Who do Programs Serve?
All the culinary careers programs interviewed focused on training disadvantaged and diverse populations. A total of 9 of the 22 programs researched worked with youth, including ‘’Opportunity Youth,’’ which describes youth between 16-24 who are not in school and not working. Another 13 of the 22 programs researched included training programs for adults with different barriers to employment. For example, the Kitchens for Good program worked with formerly incarcerated individuals, while Inspiration Kitchens program worked with people who had previously experienced homelessness. The programs targeted their training curriculum to the specific problems facing their target population. For example, the Maryland Food Bank program works in a shelter, to help feed the needy while training chefs.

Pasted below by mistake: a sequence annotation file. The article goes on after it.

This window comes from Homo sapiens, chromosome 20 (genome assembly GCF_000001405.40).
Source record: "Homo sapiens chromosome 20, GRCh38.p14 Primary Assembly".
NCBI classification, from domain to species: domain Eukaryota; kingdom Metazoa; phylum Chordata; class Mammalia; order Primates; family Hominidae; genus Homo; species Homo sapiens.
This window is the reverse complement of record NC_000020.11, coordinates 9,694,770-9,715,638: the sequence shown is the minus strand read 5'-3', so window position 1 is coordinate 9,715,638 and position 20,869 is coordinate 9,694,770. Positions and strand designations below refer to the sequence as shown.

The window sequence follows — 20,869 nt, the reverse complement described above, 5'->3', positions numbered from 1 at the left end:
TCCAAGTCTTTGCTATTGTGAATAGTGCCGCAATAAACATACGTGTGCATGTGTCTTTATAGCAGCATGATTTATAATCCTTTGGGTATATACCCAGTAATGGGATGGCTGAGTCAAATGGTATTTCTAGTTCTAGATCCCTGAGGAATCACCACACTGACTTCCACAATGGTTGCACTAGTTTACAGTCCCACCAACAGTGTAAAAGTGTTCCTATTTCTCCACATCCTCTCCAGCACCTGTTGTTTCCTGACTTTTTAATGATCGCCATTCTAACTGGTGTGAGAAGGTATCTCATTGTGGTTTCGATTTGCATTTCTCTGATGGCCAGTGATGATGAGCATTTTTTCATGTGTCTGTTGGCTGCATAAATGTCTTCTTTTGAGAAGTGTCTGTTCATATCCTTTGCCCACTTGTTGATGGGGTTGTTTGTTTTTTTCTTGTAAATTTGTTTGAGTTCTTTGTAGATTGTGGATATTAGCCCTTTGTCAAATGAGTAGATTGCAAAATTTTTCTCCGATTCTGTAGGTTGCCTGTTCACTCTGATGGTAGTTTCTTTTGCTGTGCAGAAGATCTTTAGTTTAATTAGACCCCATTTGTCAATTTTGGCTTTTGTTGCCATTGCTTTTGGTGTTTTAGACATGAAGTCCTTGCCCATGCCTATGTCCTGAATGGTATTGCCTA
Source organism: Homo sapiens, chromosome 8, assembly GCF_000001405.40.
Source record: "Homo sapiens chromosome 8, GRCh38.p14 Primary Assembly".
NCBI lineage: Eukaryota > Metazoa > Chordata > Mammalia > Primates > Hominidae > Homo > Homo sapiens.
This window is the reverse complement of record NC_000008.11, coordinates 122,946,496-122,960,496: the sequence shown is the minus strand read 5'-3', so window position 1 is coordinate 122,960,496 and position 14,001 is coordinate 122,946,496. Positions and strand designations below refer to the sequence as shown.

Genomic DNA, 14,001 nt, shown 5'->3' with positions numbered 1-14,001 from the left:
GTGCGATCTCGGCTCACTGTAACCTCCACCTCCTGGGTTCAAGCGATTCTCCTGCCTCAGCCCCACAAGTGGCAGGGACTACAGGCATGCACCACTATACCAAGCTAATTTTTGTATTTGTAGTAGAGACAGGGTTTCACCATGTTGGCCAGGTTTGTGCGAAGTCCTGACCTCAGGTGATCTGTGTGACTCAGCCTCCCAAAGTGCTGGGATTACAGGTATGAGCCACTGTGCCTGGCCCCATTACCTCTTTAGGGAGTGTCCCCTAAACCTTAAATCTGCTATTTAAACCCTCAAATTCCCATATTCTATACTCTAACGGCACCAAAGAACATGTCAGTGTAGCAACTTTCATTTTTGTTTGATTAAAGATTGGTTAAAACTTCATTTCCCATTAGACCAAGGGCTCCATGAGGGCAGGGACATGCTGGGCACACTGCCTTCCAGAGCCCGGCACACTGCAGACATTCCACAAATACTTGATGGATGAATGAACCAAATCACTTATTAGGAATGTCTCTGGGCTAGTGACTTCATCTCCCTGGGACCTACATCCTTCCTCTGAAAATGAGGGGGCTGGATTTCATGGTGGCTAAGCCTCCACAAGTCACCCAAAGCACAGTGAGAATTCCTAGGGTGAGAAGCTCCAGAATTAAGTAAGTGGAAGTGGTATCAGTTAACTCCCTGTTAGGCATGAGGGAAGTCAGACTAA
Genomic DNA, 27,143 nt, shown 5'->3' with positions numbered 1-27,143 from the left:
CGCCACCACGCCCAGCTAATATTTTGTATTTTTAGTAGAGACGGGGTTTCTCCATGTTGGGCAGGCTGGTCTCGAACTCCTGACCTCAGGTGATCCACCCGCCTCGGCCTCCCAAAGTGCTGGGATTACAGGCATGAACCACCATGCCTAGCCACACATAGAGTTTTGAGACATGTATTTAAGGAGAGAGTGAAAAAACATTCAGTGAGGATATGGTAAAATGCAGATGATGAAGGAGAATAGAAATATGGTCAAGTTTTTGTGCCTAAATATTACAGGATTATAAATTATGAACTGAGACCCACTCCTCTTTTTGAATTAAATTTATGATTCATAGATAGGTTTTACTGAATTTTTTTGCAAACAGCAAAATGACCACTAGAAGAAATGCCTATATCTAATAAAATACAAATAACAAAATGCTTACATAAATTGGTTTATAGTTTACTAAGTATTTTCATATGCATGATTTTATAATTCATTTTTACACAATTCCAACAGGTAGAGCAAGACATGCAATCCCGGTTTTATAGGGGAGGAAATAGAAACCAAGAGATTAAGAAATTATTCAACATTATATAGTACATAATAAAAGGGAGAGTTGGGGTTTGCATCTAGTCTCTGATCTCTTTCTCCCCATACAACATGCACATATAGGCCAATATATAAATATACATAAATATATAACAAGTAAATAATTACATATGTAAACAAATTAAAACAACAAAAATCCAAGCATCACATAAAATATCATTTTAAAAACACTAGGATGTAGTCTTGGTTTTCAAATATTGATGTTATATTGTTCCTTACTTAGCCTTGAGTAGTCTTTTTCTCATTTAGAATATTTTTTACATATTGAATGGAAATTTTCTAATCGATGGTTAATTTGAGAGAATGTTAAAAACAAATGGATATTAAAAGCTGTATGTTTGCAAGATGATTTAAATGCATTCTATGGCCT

Program Spotlight: DC Central Kitchen
DC Central Kitchen Culinary Job Training program teaches the foundations of the culinary theory, which includes hands-on knife skills, professional kitchen standards, professional behavior standards, and workflow.
DC Central Kitchen helps students master the personal skills necessary to build a lasting career.
DC Central Kitchen provides its graduates with a supportive network after graduation. Their team helps graduates access training, social services, and additional career opportunities, along with referrals for childcare and housing, for a minimum of one year after graduation. They welcome students who face barriers to employment, including histories of incarceration, substance abuse, trauma, homelessness, or long- term joblessness.